I have a fabulously easy, quick and summery recipe for you today – and best of all, this recipe uses the radish greens that usually end up in the bin. A peppery, delicious, vibrantly green pesto and less waste? Fresh Radish Green Pesto is my kinda recipe.
If you are planning on making this pesto, separate the greens from the radishes as soon as you come home – the fresher the better. It is really as simple as giving them a good rinse, removing any that are wilted or have a woody stem, then blitzing in the food processor with nuts, parmesan, olive oil and a little seasoning. Spoon it all into a clean jar, cover with a little olive oil and store in the refrigerator for up to a week.
It is fabulous to use right away, stirred through spaghetti (try it with roasted radishes! Amazing, trust me!), with bruschetta, beaten through cream cheese for a dip, or mixed into a vinaigrette for a summery salad. This is one recipe where you really need to season to taste – I always go light on the garlic as I want to taste the flavour of the leaves, but go ahead and throw loads in if that’s your thing.
As with any kind of preserve, make sure your storage glass is scrupulously clean. As this pesto is kept in the fridge for only a short time, I find it is enough to simply cover the jar and lid with boiling water before draining and allowing to dry.
You can use this recipe as a jumping off point for all sorts of other leaves – rocket/arugala or even nasturtium leaves make wonderfully spicy pesto.
Let me know if you try this recipe in the comments below, or using the hashtag #daysofjay on Instagram. Happy cooking!
Fresh Radish Green Pesto
If you are planning on making this pesto, make sure to separate the greens from the radishes as soon as you come home - the fresher the better. It is really as simple as giving them a good rinse, removing any that are wilted or have a woody stem, then blitzing in the food processor with nuts, parmesan, olive oil and a little seasoning. Spoon it all into a clean jar, cover with a little olive oil and store in the refrigerator for up to a week.
- greens from 1 bunch of radishes
- 75 g unsalted nuts, eg. walnuts, hazelnuts, cashews
- 1 large garlic clove, peeled and sliced
- 50-75 g grated Parmesan cheese, Grana padano, Parmigiano, Pecorino etc.
- 1 Tbsp lemon juice
- 3 Tbsp olive oil
- 1/2 - 1 tsp sugar, to taste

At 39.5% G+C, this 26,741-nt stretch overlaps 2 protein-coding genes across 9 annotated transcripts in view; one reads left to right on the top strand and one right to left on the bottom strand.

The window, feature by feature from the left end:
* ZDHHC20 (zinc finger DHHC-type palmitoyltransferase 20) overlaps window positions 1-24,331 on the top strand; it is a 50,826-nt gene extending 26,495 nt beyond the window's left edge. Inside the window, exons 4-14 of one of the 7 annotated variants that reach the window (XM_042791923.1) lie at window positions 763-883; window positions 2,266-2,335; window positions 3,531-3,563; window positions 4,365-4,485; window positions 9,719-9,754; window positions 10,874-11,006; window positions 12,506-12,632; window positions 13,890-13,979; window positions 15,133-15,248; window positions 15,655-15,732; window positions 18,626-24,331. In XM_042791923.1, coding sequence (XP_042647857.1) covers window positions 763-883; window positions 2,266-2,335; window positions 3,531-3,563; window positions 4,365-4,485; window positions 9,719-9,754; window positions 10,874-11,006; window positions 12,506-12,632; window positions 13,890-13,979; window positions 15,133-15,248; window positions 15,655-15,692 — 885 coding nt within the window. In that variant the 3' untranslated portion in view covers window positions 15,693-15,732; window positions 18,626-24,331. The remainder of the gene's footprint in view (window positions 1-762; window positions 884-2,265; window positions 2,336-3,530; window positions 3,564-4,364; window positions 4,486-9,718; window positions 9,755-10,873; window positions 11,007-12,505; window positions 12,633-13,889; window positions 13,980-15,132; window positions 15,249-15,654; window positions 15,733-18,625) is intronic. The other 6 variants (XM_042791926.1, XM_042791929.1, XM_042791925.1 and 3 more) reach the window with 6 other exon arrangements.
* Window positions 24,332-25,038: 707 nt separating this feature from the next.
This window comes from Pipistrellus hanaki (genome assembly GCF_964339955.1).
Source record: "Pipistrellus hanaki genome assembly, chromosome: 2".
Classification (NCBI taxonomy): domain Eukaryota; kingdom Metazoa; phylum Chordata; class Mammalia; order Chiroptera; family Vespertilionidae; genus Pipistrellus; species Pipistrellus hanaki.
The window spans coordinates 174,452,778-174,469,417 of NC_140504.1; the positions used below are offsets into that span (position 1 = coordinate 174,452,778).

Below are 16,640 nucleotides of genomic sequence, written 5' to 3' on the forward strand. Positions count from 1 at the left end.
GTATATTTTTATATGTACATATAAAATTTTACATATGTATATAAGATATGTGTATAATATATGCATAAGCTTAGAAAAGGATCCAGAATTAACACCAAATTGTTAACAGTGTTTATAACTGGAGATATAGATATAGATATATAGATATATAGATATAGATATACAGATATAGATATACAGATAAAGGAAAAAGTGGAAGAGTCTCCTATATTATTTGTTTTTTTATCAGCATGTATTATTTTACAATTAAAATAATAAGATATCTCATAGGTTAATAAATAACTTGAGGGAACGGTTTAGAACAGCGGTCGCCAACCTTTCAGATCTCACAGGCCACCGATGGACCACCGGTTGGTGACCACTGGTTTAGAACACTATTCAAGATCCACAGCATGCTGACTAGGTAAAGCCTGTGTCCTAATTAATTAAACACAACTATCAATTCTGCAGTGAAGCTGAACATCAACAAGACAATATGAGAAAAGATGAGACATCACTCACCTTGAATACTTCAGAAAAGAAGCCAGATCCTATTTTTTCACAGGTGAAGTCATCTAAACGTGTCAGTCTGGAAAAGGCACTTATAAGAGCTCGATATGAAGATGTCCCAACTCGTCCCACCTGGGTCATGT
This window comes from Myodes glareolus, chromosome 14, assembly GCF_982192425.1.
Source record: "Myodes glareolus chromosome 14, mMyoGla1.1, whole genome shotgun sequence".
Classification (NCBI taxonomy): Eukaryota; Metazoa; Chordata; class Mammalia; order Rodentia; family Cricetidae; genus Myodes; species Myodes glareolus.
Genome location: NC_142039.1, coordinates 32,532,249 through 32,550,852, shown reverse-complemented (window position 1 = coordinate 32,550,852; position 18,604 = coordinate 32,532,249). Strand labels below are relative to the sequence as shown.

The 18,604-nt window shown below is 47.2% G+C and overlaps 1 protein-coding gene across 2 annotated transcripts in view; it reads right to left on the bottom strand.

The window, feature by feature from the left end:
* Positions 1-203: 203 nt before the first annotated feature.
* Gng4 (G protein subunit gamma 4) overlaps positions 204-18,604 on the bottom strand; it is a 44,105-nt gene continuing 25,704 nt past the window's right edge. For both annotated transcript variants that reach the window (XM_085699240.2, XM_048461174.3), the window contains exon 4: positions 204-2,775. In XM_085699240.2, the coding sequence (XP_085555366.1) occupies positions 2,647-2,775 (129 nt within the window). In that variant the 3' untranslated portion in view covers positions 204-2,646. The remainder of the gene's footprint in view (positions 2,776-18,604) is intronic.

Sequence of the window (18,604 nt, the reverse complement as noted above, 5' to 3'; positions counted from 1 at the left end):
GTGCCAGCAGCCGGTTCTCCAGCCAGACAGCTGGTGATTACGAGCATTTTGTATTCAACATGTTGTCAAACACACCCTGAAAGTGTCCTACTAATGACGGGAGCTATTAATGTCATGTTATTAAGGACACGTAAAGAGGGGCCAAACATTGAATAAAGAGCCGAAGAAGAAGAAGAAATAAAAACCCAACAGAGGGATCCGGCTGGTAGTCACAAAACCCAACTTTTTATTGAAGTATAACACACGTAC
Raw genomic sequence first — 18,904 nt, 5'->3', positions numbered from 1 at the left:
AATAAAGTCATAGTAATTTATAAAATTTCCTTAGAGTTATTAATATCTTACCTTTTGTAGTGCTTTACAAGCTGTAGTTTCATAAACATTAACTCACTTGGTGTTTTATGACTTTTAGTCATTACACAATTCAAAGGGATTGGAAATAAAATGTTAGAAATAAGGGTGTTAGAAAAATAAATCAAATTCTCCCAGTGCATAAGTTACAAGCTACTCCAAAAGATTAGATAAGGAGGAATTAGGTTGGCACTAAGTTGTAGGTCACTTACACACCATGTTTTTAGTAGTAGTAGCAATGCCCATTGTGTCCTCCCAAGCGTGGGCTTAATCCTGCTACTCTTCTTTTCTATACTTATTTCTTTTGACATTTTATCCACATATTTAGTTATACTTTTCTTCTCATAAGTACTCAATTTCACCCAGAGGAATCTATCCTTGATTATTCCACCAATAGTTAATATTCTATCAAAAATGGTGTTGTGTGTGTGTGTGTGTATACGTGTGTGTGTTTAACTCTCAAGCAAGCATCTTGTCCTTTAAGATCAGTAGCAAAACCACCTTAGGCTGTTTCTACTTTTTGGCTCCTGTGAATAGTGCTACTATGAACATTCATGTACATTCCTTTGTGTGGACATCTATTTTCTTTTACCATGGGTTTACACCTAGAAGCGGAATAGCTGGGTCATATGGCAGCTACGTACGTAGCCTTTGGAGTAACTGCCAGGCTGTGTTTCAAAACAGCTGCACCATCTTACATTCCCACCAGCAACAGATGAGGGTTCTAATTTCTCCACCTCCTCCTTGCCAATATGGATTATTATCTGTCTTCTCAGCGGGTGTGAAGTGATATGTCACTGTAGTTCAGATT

- salt & pepper, to taste
- Wash the radish greens well, taking care to remove any wilted or yellowing leaves and any woody stems.
- Pack the greens into a food processor with the blade attachment fitted. Add the nuts, garlic, cheese and lemon juice and pulse to a rough paste.
- Add the olive oil, sugar, salt and pepper, pulsing until the mixture has emulsified and you are happy with the texture. I like a rough and rustic pesto, but you may prefer it smoother - if so, add another tablespoon or two of oil and continue to pulse the mixture until smooth. Taste when you are done and see if it needs more seasoning. Only you will know if you are happy with the flavour!
- Spoon the pesto into a scrupulously clean jar , packing down well to ensure there are no air bubbles. Pour enough olive oil over the top to ensure it is completely covered, and store in the fridge for one to two weeks until ready to use.
IMPORTANT NOTE: Do not leave the processor running as you add the olive oil - this can result in an extremely bitter flavour. Use the pulse function, or switch on and off to gradually bring the pesto together instead.
Nutrition Information:Yield: 1 Serving Size: 1 grams
Amount Per Serving: Unsaturated Fat: 0g
FREQUENTLY ASKED QUESTIONS
What sort of nuts should I use to make Radish Green Pesto?
I use a bag of mixed nuts (almond, hazelnut, cashew, walnut and brazil) as that is something I always have in the kitchen. Feel free to experiment with other nut types – pistachios would give a nice colour, pine nuts are the (expensive) classic – go wild. Do use unsalted nuts though so you can control the saltiness of the finished product to your tastes.
How long will Radish Green Pesto keep?
Several days under a layer of oil in the fridge. I actually prefer to freeze mine so that it keeps vibrant and fresh for longer.